But at least Jonah is honest and his honesty opens a dialogue with God. God asks Jonah about his rage: “Does it please you to be angry?” In other words, “Is this what you want for yourself, Jonah; to be eaten up inside with anger and rage, resentment and envy?”
And that is what happens when we fall victim to pettiness. We mumble about the new guy at work and how everyone is making a fuss over him. No one’s making a fuss over the good work we do. We grit our teeth when the neighbor who declared bankruptcy last year comes home with a new boat. When our own child is struggling in school, we gripe at our spouse about how our “show-off brother” incessantly brags about his kid on Facebook.
There has been a cosmic injustice. Things aren’t as they ought to be. But, have you talked to God about it? Or, are you afraid to let your passions loose in front of your friend? Jonah sure wasn’t. And God does not chastise him. But God does challenge his mindset: “Does it please you to be angry?”
Then God intervenes, once again, in the life of Jonah by providing a lush bush that grows up quickly and provides cool, refreshing shade. But the next morning, God sends a worm to devour that same bush and Jonah’s body and spirit are ignited once again. Again, he is hot with his rage. And now God’s question is a little different.
Hear this portion of the story:
But God said to Jonah, “Does it please you to be angry about the bush?” And Jonah said, “Yes, angry enough to die.” Then the Lord said, “You are concerned about the bush, for which you did not labor and you did not grow; it came into being in a night and perished in a night. And should I not be concerned about Nineveh, that great city, in which there are more than a hundred and twenty thousand persons who do not know their right hand from their left, and also many animals?” - Jonah 4:9-11
“Does it please you to be angry about the bush?” It sounds a little silly, doesn’t it? So God drills a little deeper. Jonah is grieved about the destruction of a bush. Wouldn’t he expect God to be grieved at the thought of destroying a bustling metropolis filled with people and animals?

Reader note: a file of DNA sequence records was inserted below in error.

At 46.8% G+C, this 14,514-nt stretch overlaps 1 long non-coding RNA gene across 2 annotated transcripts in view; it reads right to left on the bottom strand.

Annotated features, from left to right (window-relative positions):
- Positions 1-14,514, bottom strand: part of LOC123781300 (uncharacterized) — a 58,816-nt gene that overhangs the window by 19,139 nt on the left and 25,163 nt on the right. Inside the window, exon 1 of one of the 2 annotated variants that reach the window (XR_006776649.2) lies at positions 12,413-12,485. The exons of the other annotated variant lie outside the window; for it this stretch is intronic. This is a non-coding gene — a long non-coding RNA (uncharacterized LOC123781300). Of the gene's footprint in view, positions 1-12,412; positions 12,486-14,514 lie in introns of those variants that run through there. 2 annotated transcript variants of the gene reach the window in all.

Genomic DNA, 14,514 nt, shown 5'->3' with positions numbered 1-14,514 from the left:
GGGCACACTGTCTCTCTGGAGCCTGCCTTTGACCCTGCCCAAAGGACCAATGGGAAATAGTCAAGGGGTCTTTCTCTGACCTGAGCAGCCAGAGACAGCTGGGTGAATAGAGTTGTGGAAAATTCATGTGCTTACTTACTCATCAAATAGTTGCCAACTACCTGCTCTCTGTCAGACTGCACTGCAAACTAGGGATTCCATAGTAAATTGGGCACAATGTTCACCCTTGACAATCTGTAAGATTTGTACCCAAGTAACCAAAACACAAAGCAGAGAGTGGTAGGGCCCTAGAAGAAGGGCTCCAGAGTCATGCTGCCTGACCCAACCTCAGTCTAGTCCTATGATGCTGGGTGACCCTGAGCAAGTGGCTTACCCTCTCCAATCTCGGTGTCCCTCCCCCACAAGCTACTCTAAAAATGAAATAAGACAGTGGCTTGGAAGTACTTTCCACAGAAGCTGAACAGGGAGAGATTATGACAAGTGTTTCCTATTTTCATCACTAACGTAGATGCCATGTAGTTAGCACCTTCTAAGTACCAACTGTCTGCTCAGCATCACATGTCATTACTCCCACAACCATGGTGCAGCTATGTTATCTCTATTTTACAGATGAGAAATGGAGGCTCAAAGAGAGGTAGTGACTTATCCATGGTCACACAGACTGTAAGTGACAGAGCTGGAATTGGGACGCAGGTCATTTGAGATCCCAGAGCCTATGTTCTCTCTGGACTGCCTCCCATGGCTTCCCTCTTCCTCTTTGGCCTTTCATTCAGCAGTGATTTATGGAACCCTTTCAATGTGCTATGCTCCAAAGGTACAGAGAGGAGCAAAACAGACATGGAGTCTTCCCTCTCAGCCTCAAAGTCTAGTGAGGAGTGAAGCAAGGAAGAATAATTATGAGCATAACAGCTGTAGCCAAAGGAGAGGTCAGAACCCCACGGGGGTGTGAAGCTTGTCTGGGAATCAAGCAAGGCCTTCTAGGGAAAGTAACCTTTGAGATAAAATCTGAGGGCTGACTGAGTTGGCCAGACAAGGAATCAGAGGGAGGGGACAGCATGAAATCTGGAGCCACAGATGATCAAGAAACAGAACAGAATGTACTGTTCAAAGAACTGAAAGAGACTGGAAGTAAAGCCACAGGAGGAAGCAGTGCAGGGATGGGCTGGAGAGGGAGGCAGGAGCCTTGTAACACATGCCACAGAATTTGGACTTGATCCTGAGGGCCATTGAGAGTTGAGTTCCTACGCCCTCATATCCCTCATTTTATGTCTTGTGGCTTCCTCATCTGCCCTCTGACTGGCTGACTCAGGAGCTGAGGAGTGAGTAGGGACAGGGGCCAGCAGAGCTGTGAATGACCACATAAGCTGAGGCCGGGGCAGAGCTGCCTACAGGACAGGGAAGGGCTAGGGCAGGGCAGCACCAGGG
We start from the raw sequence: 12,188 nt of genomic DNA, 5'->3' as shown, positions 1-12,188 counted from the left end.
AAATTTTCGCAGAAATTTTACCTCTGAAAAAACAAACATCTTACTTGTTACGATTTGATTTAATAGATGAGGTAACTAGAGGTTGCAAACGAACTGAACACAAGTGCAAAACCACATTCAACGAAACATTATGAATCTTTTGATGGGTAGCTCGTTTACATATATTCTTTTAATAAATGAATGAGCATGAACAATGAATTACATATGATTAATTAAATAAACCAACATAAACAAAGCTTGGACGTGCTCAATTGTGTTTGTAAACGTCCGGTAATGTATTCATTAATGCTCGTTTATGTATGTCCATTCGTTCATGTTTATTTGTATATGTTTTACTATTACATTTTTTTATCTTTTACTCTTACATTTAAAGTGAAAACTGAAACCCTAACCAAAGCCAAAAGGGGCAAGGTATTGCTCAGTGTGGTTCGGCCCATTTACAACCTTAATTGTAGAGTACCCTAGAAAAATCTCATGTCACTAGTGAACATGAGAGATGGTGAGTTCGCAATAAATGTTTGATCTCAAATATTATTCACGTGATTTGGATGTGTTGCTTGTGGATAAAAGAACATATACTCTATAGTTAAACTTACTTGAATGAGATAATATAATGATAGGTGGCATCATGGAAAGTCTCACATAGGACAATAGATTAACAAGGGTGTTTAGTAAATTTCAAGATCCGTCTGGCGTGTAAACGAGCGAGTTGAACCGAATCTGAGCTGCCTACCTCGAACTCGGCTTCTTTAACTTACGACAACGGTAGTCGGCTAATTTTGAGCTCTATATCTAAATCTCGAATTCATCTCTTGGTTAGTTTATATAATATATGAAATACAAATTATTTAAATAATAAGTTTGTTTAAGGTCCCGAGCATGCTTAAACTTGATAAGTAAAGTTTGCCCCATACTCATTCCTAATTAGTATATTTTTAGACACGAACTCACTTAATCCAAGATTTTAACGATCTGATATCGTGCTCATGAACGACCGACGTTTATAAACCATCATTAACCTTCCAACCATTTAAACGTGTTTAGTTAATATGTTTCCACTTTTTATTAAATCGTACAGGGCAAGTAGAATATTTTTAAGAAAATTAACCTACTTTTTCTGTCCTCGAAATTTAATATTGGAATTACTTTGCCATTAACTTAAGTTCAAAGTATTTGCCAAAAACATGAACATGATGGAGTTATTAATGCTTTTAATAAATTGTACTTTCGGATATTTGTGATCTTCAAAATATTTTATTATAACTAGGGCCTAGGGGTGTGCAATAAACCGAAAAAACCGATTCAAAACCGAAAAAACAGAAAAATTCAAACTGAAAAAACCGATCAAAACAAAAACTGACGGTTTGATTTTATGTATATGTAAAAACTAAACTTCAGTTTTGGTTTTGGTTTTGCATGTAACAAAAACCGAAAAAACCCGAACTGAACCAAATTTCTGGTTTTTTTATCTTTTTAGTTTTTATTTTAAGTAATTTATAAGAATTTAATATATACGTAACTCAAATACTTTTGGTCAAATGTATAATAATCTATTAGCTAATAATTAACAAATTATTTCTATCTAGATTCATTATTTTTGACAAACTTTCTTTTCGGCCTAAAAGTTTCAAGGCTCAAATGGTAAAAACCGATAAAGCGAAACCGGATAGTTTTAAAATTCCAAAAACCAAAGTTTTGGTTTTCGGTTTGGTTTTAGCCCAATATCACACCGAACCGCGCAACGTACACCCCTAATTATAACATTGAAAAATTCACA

You know, the greatest beauty in the story of Jonah is that we never hear Jonah’s answer… because, I would contend, we are Jonah and the question is ours to answer. Will we succumb to pettiness – spiteful, self-absorbed, self-pitying, envious when God’s grace spills over onto the “undeserving?” Or can we allow God to provide us with a different perspective? A perspective that plants the seeds of his grace, mercy and love within us. Do we want to nurse our angers and irritations? Or will we enter into dialogue with God and allow him to challenge the source and the goal of our anger?
I’ve been reading a book entitled, Transforming Our Painful Emotions.[ii] In it, the book’s authors point out that “negative” emotions offer us the gift of self-examination which can lead to transformation and growth. Anger is one of the Church’s historic “seven deadly sins.” Yet it is not the witness of scripture, but rather the influence of the ancient Stoics, that spawned a Christianity that avoids dealing with our negative emotions. Jonah wasn’t afraid to be angry and emotional; neither was Jesus. So why are we sometimes reluctant to be honest with God about our feelings of pettiness, anger, envy and resentment?
Jonah was angry; but anger can sow the seeds of transformation in our lives and those around us. If we can learn to recognize attitudes of pettiness and anger and acknowledge their presence, we can begin to learn from them. Attention to our feelings leads to discernment. Our feelings carry information we need to retrieve. When we are able to acknowledge and honestly process our feelings with a friend we can trust – say God, for example – we can experience personal transformation and change.[iii] Honest communication with God can crack our hearts open to receive the seeds of forgiveness and grace that transform our attitudes toward ourselves and others and bring positive change to our world.
Does it please you when you feel angry, petty or envious toward others? Is it a feeling you want to nurse? Or can you talk to God about it and listen and watch and dialogue honestly with the God who is your friend?
[i] Scripture quotations are taken from the New Revised Standard Version with some word substitutions made by myself to more closely reflect the original Hebrew.
[ii] Transforming Our Painful Emotions: Spiritual Resources in Anger, Shame, Grief, Fear, and Loneliness by Evelyn Eaton Whitehead and James D. Whitehead; Orbis Books; 2010; see, in particular, pp. 6-7.
[iii] Ibid; see part 2, chapters 3-5, on “Anger: An Emergency Emotion.”